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Adorján Czipleá (1639–1664) was a Hungarian Christian Kabbalist and mystic. Not much is known about his life except for the fact that in 1662 – after some years of formal education in his native country – he journeyed to England in order to continue his philosophical and theological studies. There is no knowledge regarding the circumstances of his death, which occurred within two years after his arrival.
While in England, Czipleá wrote a controversial short treatise entitled De ente et malo (On Being and Evil) which circulated among a narrow group of prominent European intellectuals including, among others, Henry More, Joseph Glanvill, Thomas Vaughan and Franciscus Mercurius van Helmont. Although this work appears to be lost, records of its radical views (indictable for heresy at the time) survived in contemporary accounts of it. Probably the most detailed of these accounts is found in Méric Casaubon’s letter to Edward Stillingfleet, dated September 1670:
One such queer scholar was Mr. Adorján Czipleá, who held that the fallen angels did nevertheless not fall from Being since they possesse the attribute of intelligence which is, according to Plato, equivalente to that of existence. From this he deriv’d the preposterous idea that the first emanation, or Intelligence, or Being, is compromis’d withe the fallen ones: esse (sive intellectus) est diabolus. Being is thus always torn, in perpetual strife, between Satan and the Lord’s angels. The Kabbalah, the Magyar claim’d, is the only one capable of discerning the two sides, and therefore delivering us from the grasp of Being towards Union to the One and Only God, for it alone can accesse His angels through His Word and climbe to the mystical Presence of God.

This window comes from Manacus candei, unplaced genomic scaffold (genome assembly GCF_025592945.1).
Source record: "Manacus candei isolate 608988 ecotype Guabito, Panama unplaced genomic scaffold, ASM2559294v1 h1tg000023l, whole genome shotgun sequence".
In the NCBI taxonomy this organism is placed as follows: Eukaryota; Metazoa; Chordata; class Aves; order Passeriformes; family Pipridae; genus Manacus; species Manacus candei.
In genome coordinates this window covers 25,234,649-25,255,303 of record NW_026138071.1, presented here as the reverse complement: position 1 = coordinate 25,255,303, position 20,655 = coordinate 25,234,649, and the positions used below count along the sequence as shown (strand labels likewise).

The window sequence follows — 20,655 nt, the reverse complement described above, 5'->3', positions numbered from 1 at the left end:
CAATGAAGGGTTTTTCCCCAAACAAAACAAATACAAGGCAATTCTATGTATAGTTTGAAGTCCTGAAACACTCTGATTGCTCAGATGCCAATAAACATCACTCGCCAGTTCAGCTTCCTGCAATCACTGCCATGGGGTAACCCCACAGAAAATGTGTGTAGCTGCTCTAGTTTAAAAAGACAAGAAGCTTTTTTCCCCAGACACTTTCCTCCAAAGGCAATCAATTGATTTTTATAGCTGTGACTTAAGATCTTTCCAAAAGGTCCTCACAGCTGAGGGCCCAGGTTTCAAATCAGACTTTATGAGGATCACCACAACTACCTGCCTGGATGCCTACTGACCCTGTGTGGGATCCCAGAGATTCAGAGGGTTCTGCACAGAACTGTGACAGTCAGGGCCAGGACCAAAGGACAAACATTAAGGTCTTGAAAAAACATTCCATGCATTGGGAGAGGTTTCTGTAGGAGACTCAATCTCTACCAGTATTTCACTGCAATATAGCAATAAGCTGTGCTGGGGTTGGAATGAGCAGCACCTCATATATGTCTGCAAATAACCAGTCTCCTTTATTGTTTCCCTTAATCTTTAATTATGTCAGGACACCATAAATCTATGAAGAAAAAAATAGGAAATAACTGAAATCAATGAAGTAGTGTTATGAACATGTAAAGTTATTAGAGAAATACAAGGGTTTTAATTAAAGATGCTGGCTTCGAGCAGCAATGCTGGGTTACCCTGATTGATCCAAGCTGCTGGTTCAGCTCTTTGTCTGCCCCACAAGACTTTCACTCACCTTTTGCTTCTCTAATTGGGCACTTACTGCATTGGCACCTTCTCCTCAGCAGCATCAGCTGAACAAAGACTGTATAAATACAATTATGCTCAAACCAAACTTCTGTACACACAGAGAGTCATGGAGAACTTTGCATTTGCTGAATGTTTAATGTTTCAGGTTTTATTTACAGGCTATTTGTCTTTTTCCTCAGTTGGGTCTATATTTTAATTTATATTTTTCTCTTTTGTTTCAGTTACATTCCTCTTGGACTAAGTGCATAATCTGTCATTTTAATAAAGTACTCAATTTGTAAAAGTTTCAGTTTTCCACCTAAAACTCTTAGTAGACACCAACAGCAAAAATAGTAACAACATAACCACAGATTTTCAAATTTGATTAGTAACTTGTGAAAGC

Scholarly interest in his idiosyncratic mysticism has only recently begun to emerge. Speculation regarding Czipleá’s Hermetic and Kabbalistic sources ranges from John Dee, Pico della Mirandola and Johann Reuchlin, while attention has been drawn to his possible influence on the Cambridge Platonists and Metaphysical Poets.